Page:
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Afghan civilian deaths criticized

Pentagon plays down Karzai plan to dissolve security firms
Washington (AFP) Aug 10, 2010 - The Pentagon Tuesday played down Afghanistan President Hamid Karzai's announced plans to dissolve all private security firms in Afghanistan, saying the issue was under discussion. "I don't know that it's a decision; it's concerns that President Karzai has expressed," said Colonel David Lapan, a Pentagon spokesman. Karzai's spokesman Waheed Omer said earlier in Kabul that the Afghan president will soon set a deadline for dissolving the private security firms, calling it "a serious program that the government of Afghanistan will execute." Lapan said the Pentagon understood there were problems with the private security firms, but was working to address the issues raised by Karzai in a way that also met US security needs.

"There are security needs that we have, that our forces have, that fall into that category so we want to make sure that we are addressing the Afghan government's concerns but meeting our requirements as well," he told reporters. US contractor DynCorp refused to comment on the development Tuesday, while the former Blackwater security firm Xe could not be reached for comment. An estimated 40,000 people work in Afghanistan's flourishing security sector, with Afghan and international firms providing security services to the international forces, the Pentagon, the UN mission, aid and non-governmental organizations, and the western media. But Afghans criticize the private security forces as overbearing and abusive, notably on the country's roads.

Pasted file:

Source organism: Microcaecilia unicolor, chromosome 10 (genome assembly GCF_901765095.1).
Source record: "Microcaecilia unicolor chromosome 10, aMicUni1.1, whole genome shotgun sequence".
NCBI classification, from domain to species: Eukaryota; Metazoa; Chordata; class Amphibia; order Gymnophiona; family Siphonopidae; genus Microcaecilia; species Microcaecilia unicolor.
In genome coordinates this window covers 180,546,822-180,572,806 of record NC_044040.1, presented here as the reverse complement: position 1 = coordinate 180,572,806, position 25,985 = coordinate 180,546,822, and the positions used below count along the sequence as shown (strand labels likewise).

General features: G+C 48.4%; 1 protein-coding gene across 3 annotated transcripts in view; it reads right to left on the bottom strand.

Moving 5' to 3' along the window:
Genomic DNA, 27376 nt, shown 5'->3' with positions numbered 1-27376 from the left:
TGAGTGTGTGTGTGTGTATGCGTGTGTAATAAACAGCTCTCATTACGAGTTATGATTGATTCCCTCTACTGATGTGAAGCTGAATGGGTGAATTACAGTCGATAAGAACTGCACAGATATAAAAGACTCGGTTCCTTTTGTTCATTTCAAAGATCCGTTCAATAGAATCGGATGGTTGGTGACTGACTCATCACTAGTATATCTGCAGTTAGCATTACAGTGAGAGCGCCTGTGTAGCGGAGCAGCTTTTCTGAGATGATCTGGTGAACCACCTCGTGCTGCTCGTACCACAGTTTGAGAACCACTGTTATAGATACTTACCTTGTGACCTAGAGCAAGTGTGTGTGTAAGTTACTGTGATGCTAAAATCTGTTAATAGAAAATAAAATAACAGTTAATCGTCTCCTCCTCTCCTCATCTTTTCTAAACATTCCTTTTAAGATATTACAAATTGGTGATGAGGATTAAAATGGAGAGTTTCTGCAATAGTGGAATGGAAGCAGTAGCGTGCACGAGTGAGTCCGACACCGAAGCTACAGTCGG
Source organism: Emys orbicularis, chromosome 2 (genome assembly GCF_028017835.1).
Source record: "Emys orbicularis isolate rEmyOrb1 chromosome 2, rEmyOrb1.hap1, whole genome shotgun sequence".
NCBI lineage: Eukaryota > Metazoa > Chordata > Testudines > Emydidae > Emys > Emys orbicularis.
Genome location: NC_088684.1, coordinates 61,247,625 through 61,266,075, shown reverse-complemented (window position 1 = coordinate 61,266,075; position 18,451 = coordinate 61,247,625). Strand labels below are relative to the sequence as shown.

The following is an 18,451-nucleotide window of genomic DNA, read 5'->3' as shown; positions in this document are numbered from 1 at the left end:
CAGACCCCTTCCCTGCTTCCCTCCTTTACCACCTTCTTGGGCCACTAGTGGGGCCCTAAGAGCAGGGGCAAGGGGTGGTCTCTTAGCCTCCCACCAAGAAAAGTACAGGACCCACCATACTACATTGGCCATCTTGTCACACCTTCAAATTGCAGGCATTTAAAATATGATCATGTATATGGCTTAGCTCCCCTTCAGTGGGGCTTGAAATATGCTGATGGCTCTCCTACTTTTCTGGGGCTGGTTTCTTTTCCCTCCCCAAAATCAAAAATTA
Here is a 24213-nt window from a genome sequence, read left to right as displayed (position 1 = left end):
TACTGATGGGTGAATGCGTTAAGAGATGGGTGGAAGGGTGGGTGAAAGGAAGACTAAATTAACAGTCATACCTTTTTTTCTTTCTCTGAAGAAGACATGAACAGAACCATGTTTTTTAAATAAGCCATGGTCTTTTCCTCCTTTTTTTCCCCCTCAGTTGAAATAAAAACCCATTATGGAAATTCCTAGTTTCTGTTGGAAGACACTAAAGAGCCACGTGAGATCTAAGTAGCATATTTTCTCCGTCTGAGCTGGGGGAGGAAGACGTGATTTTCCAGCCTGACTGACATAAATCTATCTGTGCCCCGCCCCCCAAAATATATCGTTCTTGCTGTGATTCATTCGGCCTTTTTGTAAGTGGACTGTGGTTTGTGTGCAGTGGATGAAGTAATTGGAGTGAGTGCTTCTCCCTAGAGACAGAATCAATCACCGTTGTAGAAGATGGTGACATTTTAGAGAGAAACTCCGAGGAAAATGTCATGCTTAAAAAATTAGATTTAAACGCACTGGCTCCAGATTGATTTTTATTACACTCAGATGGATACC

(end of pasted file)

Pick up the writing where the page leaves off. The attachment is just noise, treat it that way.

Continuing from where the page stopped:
Karzai has often complained that they duplicate the work of the Afghan security forces, and divert resources needed to train the army and police. Allison Stanger, author of "One Nation Under Contract: The Outsourcing of American Power and the Future of Foreign Policy," said eliminating private security firms would pose a major problem for western forces. "Ending the use of private security contractors in Afghanistan effective immediately would be equivalent to accelerating the end of Western involvement in Afghanistan," she said. "Our current programs simply cannot be sustained without that vital support -- unless we were to further increase the number of uniformed personnel on the ground," she said. It would also cut off a major source of jobs because more than 90 percent of security contractors in Afghanistan are Afghans, she added.
by Staff Writers
London (UPI) Aug 10, 2010
Nine years after the beginning of the U.S.-led Operation Enduring Freedom, the issue of civilian casualties in Afghanistan is moving increasingly to the forefront.

In the wake of the release of a U.N. report outlining an increase in civilian targeted killings in Afghanistan by anti-government forces, Amnesty International, in a news release issued Tuesday, called for the Taliban and other insurgent groups to be investigated and prosecuted for war crimes.

The human rights non-governmental organization's Asia-Pacific Director Sam Zarifi said: "The Taliban and other insurgents are becoming far bolder in their systematic killing of civilians. Targeting of civilians is a war crime, plain and simple.